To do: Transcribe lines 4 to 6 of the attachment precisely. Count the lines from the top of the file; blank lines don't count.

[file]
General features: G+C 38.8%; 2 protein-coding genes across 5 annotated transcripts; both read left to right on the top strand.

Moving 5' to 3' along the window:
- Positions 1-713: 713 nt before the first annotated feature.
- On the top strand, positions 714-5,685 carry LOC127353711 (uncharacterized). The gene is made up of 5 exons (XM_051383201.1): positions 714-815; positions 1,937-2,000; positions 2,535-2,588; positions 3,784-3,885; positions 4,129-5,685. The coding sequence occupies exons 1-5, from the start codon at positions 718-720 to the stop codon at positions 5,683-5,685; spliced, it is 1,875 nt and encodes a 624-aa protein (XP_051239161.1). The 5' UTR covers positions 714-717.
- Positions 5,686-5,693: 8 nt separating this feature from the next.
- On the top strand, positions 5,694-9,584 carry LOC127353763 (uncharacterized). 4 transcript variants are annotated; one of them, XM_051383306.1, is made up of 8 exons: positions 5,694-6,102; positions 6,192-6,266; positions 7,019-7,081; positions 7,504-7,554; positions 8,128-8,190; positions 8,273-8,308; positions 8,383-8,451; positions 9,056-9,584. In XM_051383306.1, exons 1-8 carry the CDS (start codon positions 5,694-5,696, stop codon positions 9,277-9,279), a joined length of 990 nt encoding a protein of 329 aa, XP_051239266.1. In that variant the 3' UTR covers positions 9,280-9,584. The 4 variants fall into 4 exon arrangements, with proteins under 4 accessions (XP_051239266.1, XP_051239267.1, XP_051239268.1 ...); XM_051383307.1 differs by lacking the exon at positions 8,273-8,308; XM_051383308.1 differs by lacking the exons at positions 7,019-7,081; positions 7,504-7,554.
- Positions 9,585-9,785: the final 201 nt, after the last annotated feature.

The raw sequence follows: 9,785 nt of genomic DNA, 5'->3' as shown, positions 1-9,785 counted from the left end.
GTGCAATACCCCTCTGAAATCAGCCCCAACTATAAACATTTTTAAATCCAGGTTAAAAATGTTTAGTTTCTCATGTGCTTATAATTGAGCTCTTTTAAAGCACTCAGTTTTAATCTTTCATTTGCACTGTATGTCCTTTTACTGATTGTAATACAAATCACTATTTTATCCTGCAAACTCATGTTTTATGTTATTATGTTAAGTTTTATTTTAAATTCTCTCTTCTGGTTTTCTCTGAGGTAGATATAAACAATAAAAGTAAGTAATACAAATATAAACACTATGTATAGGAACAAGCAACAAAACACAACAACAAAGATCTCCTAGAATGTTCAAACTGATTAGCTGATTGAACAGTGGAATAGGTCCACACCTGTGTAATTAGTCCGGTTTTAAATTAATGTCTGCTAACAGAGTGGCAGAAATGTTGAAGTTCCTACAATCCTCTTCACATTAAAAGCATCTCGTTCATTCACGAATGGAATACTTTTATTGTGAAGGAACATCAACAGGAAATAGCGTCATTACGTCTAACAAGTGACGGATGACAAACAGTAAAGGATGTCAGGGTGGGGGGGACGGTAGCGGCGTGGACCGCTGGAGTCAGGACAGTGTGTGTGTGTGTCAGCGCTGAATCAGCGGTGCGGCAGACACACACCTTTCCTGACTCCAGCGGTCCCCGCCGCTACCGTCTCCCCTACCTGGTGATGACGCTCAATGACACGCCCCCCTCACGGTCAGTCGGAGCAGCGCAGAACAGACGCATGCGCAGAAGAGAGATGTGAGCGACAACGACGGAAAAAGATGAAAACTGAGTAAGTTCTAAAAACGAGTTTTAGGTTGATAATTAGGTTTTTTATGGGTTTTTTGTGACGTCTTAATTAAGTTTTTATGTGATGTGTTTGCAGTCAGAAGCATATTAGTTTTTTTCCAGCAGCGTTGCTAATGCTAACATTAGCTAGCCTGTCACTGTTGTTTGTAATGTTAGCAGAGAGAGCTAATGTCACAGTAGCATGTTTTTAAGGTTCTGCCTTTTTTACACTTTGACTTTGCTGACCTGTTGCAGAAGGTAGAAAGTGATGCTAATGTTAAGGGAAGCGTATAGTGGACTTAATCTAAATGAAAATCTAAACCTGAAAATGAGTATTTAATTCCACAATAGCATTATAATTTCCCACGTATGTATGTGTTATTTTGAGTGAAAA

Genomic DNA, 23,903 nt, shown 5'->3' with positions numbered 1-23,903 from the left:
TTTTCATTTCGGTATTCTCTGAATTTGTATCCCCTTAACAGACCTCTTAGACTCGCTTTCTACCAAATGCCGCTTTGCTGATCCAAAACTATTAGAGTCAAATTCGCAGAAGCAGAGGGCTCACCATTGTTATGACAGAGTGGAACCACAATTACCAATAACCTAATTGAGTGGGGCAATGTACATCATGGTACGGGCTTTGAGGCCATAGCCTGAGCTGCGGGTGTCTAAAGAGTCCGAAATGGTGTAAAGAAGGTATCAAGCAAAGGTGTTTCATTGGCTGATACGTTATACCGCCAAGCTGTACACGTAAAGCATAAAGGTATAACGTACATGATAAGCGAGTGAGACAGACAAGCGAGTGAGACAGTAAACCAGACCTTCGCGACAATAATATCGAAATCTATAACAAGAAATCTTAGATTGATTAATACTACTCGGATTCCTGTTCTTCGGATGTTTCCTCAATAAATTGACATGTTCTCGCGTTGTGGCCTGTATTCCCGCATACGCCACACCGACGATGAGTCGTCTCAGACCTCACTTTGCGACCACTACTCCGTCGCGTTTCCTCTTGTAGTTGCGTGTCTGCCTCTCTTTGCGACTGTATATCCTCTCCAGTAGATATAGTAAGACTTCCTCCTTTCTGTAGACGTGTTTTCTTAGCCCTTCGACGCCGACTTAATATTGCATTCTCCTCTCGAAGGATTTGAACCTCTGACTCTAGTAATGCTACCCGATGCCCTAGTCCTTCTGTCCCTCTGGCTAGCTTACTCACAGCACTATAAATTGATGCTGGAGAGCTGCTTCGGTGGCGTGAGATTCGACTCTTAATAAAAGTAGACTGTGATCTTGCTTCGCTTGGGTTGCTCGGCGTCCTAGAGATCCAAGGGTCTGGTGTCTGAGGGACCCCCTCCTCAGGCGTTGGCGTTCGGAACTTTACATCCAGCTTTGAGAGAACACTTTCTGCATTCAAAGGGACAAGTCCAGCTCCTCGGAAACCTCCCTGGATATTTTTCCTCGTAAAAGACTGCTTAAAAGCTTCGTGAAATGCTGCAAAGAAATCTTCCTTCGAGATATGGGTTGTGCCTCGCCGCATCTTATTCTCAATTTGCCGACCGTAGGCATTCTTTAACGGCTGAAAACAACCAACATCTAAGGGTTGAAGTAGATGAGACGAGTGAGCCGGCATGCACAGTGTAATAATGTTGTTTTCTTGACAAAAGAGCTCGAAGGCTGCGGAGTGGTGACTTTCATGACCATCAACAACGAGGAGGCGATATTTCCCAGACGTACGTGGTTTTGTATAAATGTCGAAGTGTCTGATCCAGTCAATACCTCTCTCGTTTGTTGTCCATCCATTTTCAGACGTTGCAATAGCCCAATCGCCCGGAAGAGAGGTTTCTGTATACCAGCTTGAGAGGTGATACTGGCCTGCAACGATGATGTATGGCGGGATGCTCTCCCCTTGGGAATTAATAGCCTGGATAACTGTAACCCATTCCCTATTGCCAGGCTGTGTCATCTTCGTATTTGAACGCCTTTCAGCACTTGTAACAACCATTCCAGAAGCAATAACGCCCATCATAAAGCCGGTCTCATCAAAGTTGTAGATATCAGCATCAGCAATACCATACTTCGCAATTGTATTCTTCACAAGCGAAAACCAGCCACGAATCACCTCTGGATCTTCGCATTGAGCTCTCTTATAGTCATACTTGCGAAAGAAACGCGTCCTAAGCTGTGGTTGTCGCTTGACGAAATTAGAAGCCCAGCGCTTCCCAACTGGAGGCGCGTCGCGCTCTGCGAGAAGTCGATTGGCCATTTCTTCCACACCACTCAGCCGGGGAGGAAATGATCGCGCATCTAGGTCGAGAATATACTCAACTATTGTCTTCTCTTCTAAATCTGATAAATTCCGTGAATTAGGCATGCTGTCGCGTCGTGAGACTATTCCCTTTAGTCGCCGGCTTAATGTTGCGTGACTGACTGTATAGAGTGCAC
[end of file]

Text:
- On the top strand, positions 714-5,685 carry LOC127353711 (uncharacterized). The gene is made up of 5 exons (XM_051383201.1): positions 714-815; positions 1,937-2,000; positions 2,535-2,588; positions 3,784-3,885; positions 4,129-5,685. The coding sequence occupies exons 1-5, from the start codon at positions 718-720 to the stop codon at positions 5,683-5,685; spliced, it is 1,875 nt and encodes a 624-aa protein (XP_051239161.1). The 5' UTR covers positions 714-717.
- Positions 5,686-5,693: 8 nt separating this feature from the next.
- On the top strand, positions 5,694-9,584 carry LOC127353763 (uncharacterized). 4 transcript variants are annotated; one of them, XM_051383306.1, is made up of 8 exons: positions 5,694-6,102; positions 6,192-6,266; positions 7,019-7,081; positions 7,504-7,554; positions 8,128-8,190; positions 8,273-8,308; positions 8,383-8,451; positions 9,056-9,584. In XM_051383306.1, exons 1-8 carry the CDS (start codon positions 5,694-5,696, stop codon positions 9,277-9,279), a joined length of 990 nt encoding a protein of 329 aa, XP_051239266.1. In that variant the 3' UTR covers positions 9,280-9,584. The 4 variants fall into 4 exon arrangements, with proteins under 4 accessions (XP_051239266.1, XP_051239267.1, XP_051239268.1 ...); XM_051383307.1 differs by lacking the exon at positions 8,273-8,308; XM_051383308.1 differs by lacking the exons at positions 7,019-7,081; positions 7,504-7,554.